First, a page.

Sales agents, that is to say sellers who travel regularly into or within overseas territories to sell books using materials provided by the publisher, may be based either in the publisher’s home territory or elsewhere; and if elsewhere, most often within the territory they cover.

They will specialise in a region or country, and develop close knowledge of the markets and customers in that area. Agents may focus on book trade customers, and/or on educational institutions from school to tertiary level; in the latter case they may seek school or university textbook adoptions, or sell to libraries at these levels. Here it should be noted that complexities have arisen with the increasing use of digital materials, whether in schools (as described in the introduction to this guide), colleges or universities. During the Covid pandemic of 2020-2021, use of tertiary textbooks in digital format increased markedly, while academic publishers are expanding from a previously existing base the selling of digital bundles of academic monographs and research materials across all disciplines to libraries in the tertiary sector, on various models including subscription.

In this context, the role of the agent needs clear contractual definition in relation to what they are required to sell. Because of the centralised, cross-border nature of the selling of eBooks, especially those produced by the consumer sector, the agent’s role rarely includes that responsibility. On the other hand, agents may argue that their local activity provokes sales in all formats including digital, and that they deserve a level of commission on those sales too, always provided the publisher’s sales data will allow them to be identified by territory. The counterargument is that marketing has now taken on such a global character, with the publisher’s digital marketing playing a more and more important role, that sales in all formats in a given market may be largely created by the publisher’s own marketing activity.

Clearly, if an agent is recruited to sell educational or academic product within which a digital element is integral or even primary, that should be reflected in the agent’s remuneration, which is most often based on a percentage of sales made in the territory.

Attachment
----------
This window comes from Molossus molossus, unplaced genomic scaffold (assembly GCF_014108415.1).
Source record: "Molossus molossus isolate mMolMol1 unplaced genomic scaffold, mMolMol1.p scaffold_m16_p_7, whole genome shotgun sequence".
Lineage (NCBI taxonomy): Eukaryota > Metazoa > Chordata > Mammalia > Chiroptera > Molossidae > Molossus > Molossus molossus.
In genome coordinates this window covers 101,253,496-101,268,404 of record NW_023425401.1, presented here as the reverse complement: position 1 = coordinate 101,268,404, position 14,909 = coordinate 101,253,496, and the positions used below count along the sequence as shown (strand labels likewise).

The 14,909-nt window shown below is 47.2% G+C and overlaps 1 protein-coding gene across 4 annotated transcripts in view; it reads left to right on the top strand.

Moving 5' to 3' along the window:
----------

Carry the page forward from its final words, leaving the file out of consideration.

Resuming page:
Agents will often specialise in a sector within publishing: consumer, academic, educational, English Language Teaching (ELT); though some agents range across these categories. An agent’s focus will understandably be determined by the principal business opportunities presented by the market in question.

The decision as to whether to hire an agent based in the publisher’s home country or one based in the sales territory is one to be made on a case-by-case evaluation, as is also true for those publishers who recruit salaried sales staff. Regular contact for publishers with agents located nearby is naturally easier, but those embedded in the market may develop deeper knowledge and closer connection. Those agents who have travelled over a period of years into their territories of operation from outside, however, may have no less profound knowledge, experience and relationships than their locally-based counterparts. Research, investigation and recommendation all play a central part in this recruitment.

In certain markets, and for certain categories of lists, locally-based agents can offer significant advantages and may even be a requirement: long-held customer relationships on the ground offer closer attention and service, and can help resolve problems including, importantly, those of payment. This can be particularly true of the markets of South, South-East and East Asia.

When appointing agents in the EU, it is important to be acquainted with the law relating to their remuneration, particularly on termination. It may be a requirement to pay them commission for a specified period after the contract is no longer in effect, to reflect activity relating to forthcoming publications. More information on the Commercial Agents (Council Directive) 1993 is available here.